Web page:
The True Confession (1596) was the work of an English-Separatist congregation of Baptists in exile in Amsterdam. This excerpt is from William L. Lumpkins, Baptist Confessions of Faith, revised ed. (Valley Forge, PA: Judson, 1969). The spelling was updated where necessary.
A TRUE CONFESSION OF THE FAITH, AND HUMBLE ACKNOWLEDGMENT OF THE ALLEGIANCE, which we her Majesty’s Subjects, falsely called Brownists, do hold towards God, and yield to her Majesty and all other that are over us in the Lord. Set down in Articles or Positions, for the better and more easy understanding of those that shall read it. And published for the clearing of ourselves from those unchristian slanders of heresy, schism, pride, obstinate, disloyalty, sedition, etc. which by our adversaries are in all places given out against us.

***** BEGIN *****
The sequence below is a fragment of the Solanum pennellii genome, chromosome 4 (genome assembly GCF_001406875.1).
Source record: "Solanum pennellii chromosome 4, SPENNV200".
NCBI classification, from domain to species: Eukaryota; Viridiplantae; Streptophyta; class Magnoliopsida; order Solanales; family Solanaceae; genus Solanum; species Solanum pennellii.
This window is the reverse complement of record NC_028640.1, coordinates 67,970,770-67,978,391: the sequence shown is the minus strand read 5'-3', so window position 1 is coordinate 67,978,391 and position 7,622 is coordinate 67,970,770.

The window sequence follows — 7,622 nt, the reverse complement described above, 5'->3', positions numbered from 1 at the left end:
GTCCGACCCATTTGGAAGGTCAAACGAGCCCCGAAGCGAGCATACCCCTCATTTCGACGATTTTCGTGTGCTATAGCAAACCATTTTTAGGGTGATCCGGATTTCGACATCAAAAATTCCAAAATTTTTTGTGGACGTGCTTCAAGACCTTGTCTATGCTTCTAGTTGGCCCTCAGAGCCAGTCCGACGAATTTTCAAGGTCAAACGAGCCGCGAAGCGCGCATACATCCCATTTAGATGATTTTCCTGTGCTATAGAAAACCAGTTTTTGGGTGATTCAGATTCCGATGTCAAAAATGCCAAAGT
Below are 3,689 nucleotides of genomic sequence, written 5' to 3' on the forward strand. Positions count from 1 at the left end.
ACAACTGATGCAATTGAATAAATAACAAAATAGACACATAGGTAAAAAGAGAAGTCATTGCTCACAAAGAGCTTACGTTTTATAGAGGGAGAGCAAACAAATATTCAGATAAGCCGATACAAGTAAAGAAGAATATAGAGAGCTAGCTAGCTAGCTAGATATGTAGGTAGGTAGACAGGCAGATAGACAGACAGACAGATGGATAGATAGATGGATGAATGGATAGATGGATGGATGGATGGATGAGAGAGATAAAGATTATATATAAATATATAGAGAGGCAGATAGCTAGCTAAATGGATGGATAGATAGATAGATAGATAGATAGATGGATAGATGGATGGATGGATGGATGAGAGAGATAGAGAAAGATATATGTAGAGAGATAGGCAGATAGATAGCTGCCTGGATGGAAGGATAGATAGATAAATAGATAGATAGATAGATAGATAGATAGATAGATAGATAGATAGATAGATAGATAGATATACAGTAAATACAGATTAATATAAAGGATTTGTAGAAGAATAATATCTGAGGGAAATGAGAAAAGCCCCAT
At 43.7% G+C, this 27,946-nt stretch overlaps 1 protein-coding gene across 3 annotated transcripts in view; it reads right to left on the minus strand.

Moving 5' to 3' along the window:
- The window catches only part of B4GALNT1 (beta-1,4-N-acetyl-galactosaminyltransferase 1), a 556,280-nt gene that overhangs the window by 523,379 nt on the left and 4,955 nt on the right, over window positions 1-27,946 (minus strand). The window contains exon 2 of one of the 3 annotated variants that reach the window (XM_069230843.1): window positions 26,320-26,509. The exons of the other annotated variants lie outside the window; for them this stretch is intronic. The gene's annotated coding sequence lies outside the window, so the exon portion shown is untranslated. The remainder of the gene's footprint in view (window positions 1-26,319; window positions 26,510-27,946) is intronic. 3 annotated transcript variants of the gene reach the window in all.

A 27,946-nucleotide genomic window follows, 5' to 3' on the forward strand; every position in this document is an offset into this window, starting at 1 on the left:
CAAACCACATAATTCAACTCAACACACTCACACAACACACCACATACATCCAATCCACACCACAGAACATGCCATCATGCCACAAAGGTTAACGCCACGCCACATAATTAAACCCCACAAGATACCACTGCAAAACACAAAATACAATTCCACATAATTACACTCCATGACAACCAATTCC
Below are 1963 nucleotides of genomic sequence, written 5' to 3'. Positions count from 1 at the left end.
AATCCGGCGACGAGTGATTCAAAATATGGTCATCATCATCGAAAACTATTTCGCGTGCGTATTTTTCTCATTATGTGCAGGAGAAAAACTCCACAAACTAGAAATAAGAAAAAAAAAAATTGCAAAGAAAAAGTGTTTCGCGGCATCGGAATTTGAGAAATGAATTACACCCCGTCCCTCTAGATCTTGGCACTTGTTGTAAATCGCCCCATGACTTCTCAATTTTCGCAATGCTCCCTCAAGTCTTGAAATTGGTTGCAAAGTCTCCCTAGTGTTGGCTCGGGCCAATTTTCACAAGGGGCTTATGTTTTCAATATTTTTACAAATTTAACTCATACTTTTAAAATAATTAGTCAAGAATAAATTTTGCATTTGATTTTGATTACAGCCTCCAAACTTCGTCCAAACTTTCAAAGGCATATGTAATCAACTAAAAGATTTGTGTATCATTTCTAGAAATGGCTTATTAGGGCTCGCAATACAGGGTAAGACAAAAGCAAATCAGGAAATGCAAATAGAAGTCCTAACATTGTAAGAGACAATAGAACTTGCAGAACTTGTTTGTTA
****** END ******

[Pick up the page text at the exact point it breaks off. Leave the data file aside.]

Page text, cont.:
That God is a Spirit, whose being is of himself, and giveth being, moving, and preservation to all other things being himself eternal, most holy, every way infinite, in greatness, wisdom, power, goodness, justice, truth, etc.
And that in this Godhead there be three distinct persons, co-eternal, co-equal, and co-essential, being every one of the one and same God, and therefore not divided but distinguished one from another by their several and peculiar properties: The Father of none, the Son begotten of the Father from everlasting, the holy Ghost proceeding from the Father and the Son before all beginnings.